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Lantry v. State

Court of Appeals of the State of New York
Dec 15, 2005
2005 N.Y. Slip Op. 9573 (N.Y. 2005)


In Lantry v. State of New York, 6 NY3d 49 (2005), the Court of Appeals outlined the procedure whereby the Commissioner of the New York State Department of Labor sets the prevailing rate for workers on State and local public works projects (except in New York City, where it is the responsibility of the Comptroller).




Argued November 15, 2005.

Decided December 15, 2005.

APPEAL, by permission of the Court of Appeals, from a judgment of the Appellate Division of the Supreme Court in the Third Judicial Department, entered November 18, 2004, in a proceeding pursuant to CPLR article 78. The Appellate Division confirmed a determination of the Commissioner of Labor, which had found that petitioner failed to pay prevailing wages and supplements, and dismissed the petition.

Matter of Lantry v. State of New York, 12 AD3d 864, affirmed.

Hancock Estabrook, LLP, Syracuse ( Stewart F. Hancock, Jr., Alan J. Pierce and Sonya G. Bonneau of counsel), for appellant. Eliot Spitzer, Attorney General, New York City ( Benjamin Gutman, Daniel Smirlock, M. Patricia Smith, Patrick Barnett-Mulligan and Pico Paul Ben-Amotz of counsel), for respondents.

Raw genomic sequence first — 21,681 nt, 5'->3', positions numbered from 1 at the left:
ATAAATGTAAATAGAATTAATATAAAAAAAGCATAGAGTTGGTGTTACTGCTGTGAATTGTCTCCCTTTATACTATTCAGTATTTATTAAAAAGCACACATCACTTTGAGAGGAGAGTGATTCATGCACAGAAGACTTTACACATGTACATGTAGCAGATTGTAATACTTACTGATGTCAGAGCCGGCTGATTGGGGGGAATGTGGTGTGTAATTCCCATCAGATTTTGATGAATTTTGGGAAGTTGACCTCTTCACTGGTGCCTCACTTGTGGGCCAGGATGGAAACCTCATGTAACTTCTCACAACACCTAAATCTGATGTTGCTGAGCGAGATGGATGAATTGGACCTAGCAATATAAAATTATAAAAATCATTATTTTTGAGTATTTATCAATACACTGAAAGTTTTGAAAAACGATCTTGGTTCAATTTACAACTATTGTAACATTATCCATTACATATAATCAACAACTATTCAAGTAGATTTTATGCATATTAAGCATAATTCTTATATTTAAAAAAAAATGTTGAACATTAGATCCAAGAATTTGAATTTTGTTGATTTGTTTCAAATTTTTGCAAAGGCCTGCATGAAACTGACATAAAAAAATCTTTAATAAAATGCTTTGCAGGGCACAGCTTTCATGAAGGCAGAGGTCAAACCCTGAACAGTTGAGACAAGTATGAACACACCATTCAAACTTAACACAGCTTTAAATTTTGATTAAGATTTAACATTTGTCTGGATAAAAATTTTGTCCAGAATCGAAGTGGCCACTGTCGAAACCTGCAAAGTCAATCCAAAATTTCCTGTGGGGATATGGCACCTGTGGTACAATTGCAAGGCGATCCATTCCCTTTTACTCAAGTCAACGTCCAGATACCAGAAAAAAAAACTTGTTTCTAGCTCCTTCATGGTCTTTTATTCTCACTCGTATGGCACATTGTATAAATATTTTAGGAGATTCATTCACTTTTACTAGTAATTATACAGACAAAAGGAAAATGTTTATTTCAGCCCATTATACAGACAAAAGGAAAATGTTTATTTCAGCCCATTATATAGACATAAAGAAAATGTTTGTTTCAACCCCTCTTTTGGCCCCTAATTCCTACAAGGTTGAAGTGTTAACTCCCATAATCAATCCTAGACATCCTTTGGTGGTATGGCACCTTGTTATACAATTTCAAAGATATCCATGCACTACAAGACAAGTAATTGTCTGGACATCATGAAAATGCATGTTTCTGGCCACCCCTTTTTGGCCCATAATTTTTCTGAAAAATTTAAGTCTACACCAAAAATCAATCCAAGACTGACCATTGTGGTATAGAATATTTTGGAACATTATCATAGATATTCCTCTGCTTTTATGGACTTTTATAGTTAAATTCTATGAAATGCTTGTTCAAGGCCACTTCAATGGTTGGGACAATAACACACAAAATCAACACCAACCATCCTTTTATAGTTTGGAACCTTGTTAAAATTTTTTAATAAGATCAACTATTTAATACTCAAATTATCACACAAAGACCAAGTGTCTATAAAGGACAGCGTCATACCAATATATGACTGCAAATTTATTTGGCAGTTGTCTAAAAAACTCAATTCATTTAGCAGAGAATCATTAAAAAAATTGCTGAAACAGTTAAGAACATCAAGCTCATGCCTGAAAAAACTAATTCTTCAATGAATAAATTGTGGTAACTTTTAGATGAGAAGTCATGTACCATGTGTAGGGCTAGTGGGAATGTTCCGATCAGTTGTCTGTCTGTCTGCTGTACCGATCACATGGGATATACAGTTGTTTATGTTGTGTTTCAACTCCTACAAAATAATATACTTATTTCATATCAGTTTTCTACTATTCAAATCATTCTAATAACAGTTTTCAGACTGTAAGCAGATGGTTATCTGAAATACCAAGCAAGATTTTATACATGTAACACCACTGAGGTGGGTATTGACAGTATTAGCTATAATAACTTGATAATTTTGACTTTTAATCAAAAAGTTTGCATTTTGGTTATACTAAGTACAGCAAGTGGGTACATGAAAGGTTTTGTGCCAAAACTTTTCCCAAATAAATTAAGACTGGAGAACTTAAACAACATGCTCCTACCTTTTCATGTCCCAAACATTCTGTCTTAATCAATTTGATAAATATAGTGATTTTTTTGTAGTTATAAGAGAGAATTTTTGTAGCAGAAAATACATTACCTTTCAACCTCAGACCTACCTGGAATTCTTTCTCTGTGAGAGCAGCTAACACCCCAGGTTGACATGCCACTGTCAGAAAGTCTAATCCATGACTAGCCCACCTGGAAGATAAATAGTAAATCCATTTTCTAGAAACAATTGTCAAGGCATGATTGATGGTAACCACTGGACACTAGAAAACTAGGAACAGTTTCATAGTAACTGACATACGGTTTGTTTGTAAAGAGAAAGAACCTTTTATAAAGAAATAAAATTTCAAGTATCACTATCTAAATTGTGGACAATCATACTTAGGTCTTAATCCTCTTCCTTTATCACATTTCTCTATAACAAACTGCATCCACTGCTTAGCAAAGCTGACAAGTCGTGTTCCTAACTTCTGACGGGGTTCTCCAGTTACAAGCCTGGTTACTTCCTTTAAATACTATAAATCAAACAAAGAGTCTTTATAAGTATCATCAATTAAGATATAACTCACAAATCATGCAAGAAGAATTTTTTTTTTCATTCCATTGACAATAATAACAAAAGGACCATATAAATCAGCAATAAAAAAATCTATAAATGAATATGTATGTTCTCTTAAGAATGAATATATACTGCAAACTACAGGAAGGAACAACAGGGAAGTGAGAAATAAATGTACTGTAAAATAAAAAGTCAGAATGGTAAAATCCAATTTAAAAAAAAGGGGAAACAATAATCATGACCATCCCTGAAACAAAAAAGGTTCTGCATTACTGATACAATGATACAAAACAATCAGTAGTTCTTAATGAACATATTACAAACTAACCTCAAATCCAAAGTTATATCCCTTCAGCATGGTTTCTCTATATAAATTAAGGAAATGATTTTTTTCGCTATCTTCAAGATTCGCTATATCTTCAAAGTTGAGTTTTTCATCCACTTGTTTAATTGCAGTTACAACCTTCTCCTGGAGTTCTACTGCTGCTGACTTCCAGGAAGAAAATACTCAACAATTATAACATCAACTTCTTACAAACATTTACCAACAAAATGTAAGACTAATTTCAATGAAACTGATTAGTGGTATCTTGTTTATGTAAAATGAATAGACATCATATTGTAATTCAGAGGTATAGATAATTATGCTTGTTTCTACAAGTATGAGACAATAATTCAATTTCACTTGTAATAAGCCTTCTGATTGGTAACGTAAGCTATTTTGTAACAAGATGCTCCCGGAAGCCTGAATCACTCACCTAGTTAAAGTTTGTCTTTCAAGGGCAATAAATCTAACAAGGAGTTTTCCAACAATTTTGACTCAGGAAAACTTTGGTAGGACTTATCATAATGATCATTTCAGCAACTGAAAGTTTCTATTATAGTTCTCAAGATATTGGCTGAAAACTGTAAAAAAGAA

Chief Judge KAYE and Judges G.B. SMITH, CIPARICK, ROSENBLATT and READ concur with Judge GRAFFEO; Judge R.S. SMITH dissents and votes to reverse in a separate opinion.


In this CPLR article 78 proceeding, a contractor challenges the methodology used by the Department of Labor to classify work for purposes of determining the appropriate prevailing wage rate to pay workers on public projects, arguing that the Department erred because it did not consider survey evidence of local contractor practices in making a trade classification. We hold that the Department need not conduct such surveys in order to classify work and conclude that the Commissioner's determination was neither arbitrary nor capricious.